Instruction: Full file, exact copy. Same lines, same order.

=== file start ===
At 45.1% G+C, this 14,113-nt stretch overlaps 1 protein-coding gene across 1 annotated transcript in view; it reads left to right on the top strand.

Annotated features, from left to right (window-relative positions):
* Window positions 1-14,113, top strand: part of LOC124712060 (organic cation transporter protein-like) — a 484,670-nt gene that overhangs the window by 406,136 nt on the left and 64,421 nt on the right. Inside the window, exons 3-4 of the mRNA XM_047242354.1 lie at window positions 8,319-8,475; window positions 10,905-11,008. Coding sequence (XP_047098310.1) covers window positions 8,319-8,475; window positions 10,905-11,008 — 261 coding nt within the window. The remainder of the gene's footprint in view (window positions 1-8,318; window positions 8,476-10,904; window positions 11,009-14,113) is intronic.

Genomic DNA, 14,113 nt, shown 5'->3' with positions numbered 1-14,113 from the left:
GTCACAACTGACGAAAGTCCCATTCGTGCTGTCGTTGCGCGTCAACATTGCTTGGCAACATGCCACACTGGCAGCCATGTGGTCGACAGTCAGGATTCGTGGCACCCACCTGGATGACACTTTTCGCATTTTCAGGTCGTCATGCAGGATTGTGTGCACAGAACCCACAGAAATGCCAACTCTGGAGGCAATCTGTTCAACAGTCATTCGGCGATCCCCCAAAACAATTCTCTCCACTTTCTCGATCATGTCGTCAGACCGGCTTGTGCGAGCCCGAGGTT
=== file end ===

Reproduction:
At 45.1% G+C, this 14,113-nt stretch overlaps 1 protein-coding gene across 1 annotated transcript in view; it reads left to right on the top strand.

Annotated features, from left to right (window-relative positions):
* Window positions 1-14,113, top strand: part of LOC124712060 (organic cation transporter protein-like) — a 484,670-nt gene that overhangs the window by 406,136 nt on the left and 64,421 nt on the right. Inside the window, exons 3-4 of the mRNA XM_047242354.1 lie at window positions 8,319-8,475; window positions 10,905-11,008. Coding sequence (XP_047098310.1) covers window positions 8,319-8,475; window positions 10,905-11,008 — 261 coding nt within the window. The remainder of the gene's footprint in view (window positions 1-8,318; window positions 8,476-10,904; window positions 11,009-14,113) is intronic.

Genomic DNA, 14,113 nt, shown 5'->3' with positions numbered 1-14,113 from the left:
GTCACAACTGACGAAAGTCCCATTCGTGCTGTCGTTGCGCGTCAACATTGCTTGGCAACATGCCACACTGGCAGCCATGTGGTCGACAGTCAGGATTCGTGGCACCCACCTGGATGACACTTTTCGCATTTTCAGGTCGTCATGCAGGATTGTGTGCACAGAACCCACAGAAATGCCAACTCTGGAGGCAATCTGTTCAACAGTCATTCGGCGATCCCCCAAAACAATTCTCTCCACTTTCTCGATCATGTCGTCAGACCGGCTTGTGCGAGCCCGAGGTT